That Chavez, Maduro and their supporters refer to the Boliviarian regime as “socialist” is offered as proof  by some that it is, and that is it is therefore socialism that has failed. That is hopelessly naive. “Socialism” is the label that the Boliviarians have cloaked themselves in because they know that given its history, “populism” is not in fact very popular in Latin America. In its own way the US is finding out why that is so, but the important point to note is that there is nothing genuinely socialist about they way the Boliviarians behave.

The current reality is that the Boliviarian regime has descended from a left-leaning national populist form into an Scotch-addled kleptocracy (Venezuelans have one of the highest per capita intakes of Scotch in the world, and in recent years the regime has taken to hoarding supplies of it). In the measure that it is besieged by its own weaknesses and the rising opposition of the popular base that it ostensibly serves, it increasingly relies on coercion and criminality for its sustenance. Military and government involvement in the narcotics trade, the presence of Cuban intelligence in and out of the armed forces and security apparatus, covert links to states such as Syria and North Korea, the presence of operatives of extra-regional non-state actors such as Hezbollah in government circles–all of these factors suggest that Venezuela’s national interests are no longer foremost in the minds of the Boliviarian elite.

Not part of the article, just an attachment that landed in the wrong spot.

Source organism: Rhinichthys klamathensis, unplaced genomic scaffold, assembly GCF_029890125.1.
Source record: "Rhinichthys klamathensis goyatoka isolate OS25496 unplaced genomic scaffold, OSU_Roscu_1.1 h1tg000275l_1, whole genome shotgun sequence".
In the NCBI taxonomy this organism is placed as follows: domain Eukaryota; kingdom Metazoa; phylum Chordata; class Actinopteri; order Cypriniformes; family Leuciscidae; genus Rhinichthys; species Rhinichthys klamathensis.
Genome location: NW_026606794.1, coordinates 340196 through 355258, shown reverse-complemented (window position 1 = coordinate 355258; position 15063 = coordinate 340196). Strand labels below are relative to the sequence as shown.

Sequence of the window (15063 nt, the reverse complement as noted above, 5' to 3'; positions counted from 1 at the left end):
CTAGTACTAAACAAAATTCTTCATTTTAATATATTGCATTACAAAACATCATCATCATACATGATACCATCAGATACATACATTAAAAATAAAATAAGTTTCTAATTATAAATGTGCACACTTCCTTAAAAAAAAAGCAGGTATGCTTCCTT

This has not been lost on the population, and the last year has seen over 1.5 million Venezuelans emigrate. This is on a par with Syrian and Rohinga refugee flows and amount to more than 4 million Venezuelans now living outside their motherland (with most leaving after 1999 when Chavez was first elected). The refugee crisis has impacted the relations between Venezuela, Colombia and Brazil, with their borders heavily militarised and safe passage corridors opened for migrants to proceed to countries such as Ecuador and Peru. The extent of the Venezuelan refugee crisis is now regional in nature.

Not surprisingly, there have been some moves against the Maduro regime from within the armed forces. This have failed due to basic incompetence of the plotters and the fact that the Venezuelan military is stocked with Boliviarian sycophants buttressed by Cuban intelligence agents who spend more time looking for moles and dissidents than they do improving national intelligence collection capabilities per se. The combat readiness of the Venezuelan military has been replaced by proficiency in crowd control, and the High Command is staffed by flag ranked officers who have more good conduct medals and Boliviarian revolutionary awards than they do insignia demonstrating operational proficiency in any kinetic endeavour. May the goddess help the Venezuelan armed forces should they ever pick a fight with the battle hardened Colombian military or the well-disciplined Brazilians.

For a military coup to happen, there need to be vertical and horizontal cleavages within the military and push and pull factors compelling it to act. Vertical cleavages are those between officers and the enlisted corps, including rivalries between flag, field and company ranked officers, Non Commissioned Officers (NCOs) and the enlisted soldiers they command. Horizontal cleavages are this between armed services–Army, Navy, Air Force, national gendarme, border patrol, interior ministry secret police, etc–and within those services (say, between armour and infantry in the land forces, or surface fleet and submariners in the Navy).